Orinda Theatre Issues Challenge
One cannot say too much about Derek Zemrak. Long-time movie aficionado and collector, he has hitched his wagon to the Orinda Theatre and is showing no sign of letting go anytime soon.
Idea after idea flows from his mind, all in the service of one goal: To save the Orinda Theatre.
Some ideas work, such as the Friday night popcorn and wine service; others, not so much.
“Under the Marquee,” for example, will have to go on (hopefully) temporary hiatus. While it’s sad to see this go, Zemrak has come up with another idea to raise funds. He calls it “The One Ticket Challenge” in which he is asking everyone in the Contra Costa County area to buy a $12 ticket.
If everyone here tells their friends to buy tickets, that would be even better. Of course, you could buy more than one. (You can always buy more!) There are levels of patronage. These are not real tickets, but like his gofundme drive (www.gofundme.com/f/orinda-theatre), which as of mid July had raised more than $48,000, the donations could help keep the theater open.
But wait, there’s more! Ask anyone who has been near the theater lately and they will tell you, aside from its primary function, it’s also a museum, of sorts. Zemrak has been an avid collector of movie memorabilia and now is selling pieces of it to keep the theater going.
Ranging from popular mainstream merchandise to the really obscure, the collection likely has something for even the most learned cinephile. Go to www.facebook.com/orindatheatre/ for more information.
Cine Cuvee continues its Friday night popcorn and wine pick-up service. Get details at www.facebook.com/cinecuvee/.
So, in the interest of keeping the Orinda Theatre open, there are myriad of options. Now it’s all up to you. No pressure at all.
Meanwhile, the International Film Showcase is continuing its virtual film festival. For details, go to internationalshowcase.org.
For those of us confined at home with plenty of time, I recommend some films which stand out in the herd. These, for the most part, will not have anything to do with current world affairs or won’t even be all that topical. We can all take a break from that!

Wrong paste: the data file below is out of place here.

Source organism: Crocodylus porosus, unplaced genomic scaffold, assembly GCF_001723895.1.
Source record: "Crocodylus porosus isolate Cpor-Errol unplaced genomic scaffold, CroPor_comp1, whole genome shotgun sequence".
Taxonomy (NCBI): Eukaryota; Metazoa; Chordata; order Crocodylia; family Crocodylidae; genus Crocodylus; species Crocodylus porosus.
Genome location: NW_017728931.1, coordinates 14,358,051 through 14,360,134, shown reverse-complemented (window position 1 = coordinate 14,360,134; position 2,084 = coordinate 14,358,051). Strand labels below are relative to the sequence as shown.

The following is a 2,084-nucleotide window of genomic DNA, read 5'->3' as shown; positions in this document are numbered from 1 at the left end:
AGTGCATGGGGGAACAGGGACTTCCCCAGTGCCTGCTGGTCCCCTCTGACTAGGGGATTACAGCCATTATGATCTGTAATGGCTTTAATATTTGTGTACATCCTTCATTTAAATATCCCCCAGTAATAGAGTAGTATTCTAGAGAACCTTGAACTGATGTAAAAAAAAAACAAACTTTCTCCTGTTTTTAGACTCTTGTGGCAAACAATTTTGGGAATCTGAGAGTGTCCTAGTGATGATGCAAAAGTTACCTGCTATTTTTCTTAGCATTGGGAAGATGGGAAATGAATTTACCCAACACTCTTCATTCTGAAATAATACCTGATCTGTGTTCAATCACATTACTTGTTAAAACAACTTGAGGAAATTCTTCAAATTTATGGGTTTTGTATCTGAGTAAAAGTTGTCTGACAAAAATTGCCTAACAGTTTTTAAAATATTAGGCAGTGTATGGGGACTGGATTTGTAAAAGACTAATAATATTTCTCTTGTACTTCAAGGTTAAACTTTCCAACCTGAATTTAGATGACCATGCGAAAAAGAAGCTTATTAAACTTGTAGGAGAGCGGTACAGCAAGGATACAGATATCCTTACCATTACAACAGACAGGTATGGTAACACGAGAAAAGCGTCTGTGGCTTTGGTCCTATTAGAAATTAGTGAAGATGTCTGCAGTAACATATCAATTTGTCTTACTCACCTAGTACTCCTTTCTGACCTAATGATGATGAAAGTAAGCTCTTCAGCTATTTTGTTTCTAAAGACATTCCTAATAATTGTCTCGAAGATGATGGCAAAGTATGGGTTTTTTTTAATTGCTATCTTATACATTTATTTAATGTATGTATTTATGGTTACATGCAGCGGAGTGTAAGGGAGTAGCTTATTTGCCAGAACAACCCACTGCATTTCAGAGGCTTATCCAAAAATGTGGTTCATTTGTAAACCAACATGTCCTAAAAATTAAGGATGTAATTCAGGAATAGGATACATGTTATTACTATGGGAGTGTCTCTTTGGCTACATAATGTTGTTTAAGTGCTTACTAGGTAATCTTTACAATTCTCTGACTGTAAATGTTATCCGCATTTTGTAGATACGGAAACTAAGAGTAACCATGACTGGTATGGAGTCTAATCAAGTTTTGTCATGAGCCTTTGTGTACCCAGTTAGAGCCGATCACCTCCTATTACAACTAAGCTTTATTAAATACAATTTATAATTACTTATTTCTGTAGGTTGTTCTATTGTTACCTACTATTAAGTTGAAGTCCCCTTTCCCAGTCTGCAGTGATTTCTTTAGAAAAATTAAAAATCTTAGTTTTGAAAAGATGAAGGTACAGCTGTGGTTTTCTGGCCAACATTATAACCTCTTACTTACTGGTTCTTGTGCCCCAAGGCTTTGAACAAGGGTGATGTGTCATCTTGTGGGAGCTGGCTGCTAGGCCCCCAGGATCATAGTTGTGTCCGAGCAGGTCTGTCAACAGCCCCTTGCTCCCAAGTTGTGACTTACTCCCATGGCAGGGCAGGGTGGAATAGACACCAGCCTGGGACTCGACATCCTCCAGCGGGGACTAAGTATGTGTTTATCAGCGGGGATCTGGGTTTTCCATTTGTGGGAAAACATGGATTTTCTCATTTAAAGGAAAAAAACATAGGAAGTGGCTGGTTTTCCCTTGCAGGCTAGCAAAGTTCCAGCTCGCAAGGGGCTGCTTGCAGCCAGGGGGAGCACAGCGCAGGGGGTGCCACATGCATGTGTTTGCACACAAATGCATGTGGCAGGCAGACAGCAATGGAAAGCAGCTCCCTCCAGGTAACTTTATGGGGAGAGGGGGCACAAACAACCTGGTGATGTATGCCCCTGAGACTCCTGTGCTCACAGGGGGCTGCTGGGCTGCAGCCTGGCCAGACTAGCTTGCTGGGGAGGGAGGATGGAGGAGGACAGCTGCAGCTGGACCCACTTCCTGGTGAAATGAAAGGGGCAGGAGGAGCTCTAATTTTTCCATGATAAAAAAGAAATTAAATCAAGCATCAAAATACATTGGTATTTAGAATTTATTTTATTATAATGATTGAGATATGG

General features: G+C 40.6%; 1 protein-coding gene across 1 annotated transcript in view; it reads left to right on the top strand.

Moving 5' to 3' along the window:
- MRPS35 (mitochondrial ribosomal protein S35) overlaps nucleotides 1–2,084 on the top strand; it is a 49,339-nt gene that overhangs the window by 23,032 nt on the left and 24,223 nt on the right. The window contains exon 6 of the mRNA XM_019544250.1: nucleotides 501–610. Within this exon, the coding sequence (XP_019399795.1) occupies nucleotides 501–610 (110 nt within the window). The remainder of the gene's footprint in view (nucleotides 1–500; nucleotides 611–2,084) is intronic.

The first is Cabaret. I may have mentioned seeing films at an impressionable age can be very dangerous. Oftimes we look upon these movies and, in retrospect, discover it wasn’t all that great. For me, Caberet is not one of those films. It stands up to repeated viewings and manages the rare feat of always offering something you might not have noticed before.
Released in 1972, it was one of many films of that time made by maverick director Bob Fosse. Like films of other directors of the era (Coppola, Altman and Lucas, to name a few), it initially was received doubtfully by the studios but greeted enthusiastically by the public.
Going on to win eight Academy Awards, the film redefined movie musicals in a way that hadn’t been seen since Oklahoma, released about 17 years prior. It also dealt with a very dark period in Germany’s history.
It managed to keep people engaged, mostly with its cinematography and rousing musical numbers, which were choreographed by Fosse. The contributions of Liza Minnelli, Michael York and especially Joel Gray are immeasurable. See this film. You will be better for it.
My next recommendation is light years away from Cabaret. It’s considered a children’s film, but it has got to be one of the most hypnotic, lyrical (but not in the musical sense) children’s films ever made.
Released in 1979, The Black Stallion seemed to come out of nowhere. As I recall, there was not a lot of pre-publicity and when it did come out, the most publicized thing about it was that it was produced by Francis Ford Coppola, at the time a major selling point due to his success with The Godfather.
Why I single out this film is its overall tone, notably its lack of bombast. The story is a simple one but it’s the telling that counts. Indeed, there’s a whole sequence, lasting nearly half an hour, with no real dialogue at all, which alone should tell you that you are in for a unique cinematic experience.
In addition, Kelly Reno, Terri Garr and the legendary Mickey Rooney make this one of the more memorable films to come from that particular time in film history. Surrender to this movie and give it your full attention. Both you and the film deserve it.
Until next time, keep gravitating towards those wonderful flickering images made of light and dreams. That’s where the reel magic lies.